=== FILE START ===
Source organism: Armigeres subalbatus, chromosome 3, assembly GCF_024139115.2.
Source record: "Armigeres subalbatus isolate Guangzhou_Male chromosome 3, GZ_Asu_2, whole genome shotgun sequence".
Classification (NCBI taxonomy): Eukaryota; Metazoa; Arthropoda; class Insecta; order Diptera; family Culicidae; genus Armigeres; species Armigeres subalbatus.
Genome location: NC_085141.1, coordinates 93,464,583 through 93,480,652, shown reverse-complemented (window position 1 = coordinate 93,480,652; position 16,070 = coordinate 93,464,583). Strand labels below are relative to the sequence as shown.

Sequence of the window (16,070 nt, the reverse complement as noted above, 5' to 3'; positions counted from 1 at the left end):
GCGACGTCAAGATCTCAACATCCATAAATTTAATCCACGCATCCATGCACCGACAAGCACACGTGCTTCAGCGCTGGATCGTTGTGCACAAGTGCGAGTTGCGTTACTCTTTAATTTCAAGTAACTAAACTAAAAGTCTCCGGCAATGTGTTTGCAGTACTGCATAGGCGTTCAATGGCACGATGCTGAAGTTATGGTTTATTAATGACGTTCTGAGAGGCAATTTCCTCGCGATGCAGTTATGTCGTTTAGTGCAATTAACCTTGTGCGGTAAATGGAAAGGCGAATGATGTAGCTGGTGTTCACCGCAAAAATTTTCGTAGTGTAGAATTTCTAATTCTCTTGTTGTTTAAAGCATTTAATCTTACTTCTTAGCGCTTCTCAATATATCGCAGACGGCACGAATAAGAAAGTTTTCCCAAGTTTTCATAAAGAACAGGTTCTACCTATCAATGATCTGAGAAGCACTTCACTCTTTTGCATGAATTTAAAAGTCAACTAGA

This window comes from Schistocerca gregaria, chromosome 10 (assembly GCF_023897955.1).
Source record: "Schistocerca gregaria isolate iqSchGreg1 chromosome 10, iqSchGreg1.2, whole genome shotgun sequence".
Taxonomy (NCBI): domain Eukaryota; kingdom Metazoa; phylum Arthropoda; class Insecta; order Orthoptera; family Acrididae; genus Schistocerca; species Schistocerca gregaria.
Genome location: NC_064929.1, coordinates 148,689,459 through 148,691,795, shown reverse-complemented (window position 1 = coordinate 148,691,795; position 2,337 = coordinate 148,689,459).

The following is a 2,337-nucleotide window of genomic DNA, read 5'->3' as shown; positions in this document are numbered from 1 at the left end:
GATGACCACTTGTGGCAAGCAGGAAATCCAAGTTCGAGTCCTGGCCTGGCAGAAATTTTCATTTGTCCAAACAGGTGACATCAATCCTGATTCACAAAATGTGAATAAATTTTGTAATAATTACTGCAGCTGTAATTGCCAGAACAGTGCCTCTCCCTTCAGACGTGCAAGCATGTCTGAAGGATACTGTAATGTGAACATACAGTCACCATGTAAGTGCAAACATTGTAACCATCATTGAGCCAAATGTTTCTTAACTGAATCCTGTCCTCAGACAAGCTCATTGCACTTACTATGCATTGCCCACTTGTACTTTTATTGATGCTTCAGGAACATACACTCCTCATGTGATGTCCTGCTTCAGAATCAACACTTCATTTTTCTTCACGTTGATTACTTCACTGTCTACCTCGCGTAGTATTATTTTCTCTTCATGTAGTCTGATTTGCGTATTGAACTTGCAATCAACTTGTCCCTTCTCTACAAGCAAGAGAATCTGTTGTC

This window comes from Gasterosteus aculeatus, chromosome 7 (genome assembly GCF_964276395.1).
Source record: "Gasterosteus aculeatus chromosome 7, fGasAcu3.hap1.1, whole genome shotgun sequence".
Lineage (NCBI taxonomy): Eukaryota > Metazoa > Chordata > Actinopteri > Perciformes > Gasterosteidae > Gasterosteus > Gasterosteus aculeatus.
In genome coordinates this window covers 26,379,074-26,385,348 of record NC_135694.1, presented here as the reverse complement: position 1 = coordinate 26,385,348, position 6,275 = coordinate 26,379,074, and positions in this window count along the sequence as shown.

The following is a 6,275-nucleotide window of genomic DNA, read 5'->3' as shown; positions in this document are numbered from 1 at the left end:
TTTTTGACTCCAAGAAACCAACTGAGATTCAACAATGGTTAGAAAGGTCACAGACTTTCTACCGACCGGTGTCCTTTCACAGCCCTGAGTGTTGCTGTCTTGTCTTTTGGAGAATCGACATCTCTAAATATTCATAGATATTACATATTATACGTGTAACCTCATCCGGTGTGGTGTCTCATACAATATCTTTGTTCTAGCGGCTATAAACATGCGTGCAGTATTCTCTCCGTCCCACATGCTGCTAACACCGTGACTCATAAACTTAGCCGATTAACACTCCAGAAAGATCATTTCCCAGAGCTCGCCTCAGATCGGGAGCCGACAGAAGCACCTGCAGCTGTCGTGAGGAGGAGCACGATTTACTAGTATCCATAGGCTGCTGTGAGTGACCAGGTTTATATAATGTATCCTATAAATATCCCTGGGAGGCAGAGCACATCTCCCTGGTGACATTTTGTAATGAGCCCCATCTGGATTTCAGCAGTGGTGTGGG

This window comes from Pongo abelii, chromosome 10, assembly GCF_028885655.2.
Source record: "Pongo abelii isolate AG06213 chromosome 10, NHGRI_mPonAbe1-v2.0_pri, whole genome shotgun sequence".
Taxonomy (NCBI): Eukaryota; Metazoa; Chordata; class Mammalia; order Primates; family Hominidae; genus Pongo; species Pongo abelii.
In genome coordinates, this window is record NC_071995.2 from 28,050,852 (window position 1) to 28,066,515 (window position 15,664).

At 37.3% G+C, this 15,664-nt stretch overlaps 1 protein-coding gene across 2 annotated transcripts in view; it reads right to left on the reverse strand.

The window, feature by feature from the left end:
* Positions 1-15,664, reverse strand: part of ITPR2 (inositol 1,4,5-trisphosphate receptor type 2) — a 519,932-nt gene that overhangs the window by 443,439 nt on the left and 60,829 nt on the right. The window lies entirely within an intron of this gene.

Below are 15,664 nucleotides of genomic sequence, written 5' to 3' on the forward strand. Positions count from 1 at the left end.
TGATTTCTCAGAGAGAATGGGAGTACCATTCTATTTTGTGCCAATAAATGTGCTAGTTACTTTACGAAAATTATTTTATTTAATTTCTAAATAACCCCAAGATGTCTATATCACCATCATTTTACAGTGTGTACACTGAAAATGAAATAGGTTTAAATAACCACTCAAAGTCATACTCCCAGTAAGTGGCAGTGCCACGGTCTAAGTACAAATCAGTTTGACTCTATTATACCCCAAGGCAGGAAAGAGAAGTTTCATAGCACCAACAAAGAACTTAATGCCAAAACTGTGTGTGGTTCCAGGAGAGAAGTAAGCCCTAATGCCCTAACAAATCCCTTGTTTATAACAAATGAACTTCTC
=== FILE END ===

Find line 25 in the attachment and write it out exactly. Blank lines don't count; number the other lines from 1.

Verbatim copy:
* Positions 1-15,664, reverse strand: part of ITPR2 (inositol 1,4,5-trisphosphate receptor type 2) — a 519,932-nt gene that overhangs the window by 443,439 nt on the left and 60,829 nt on the right. The window lies entirely within an intron of this gene.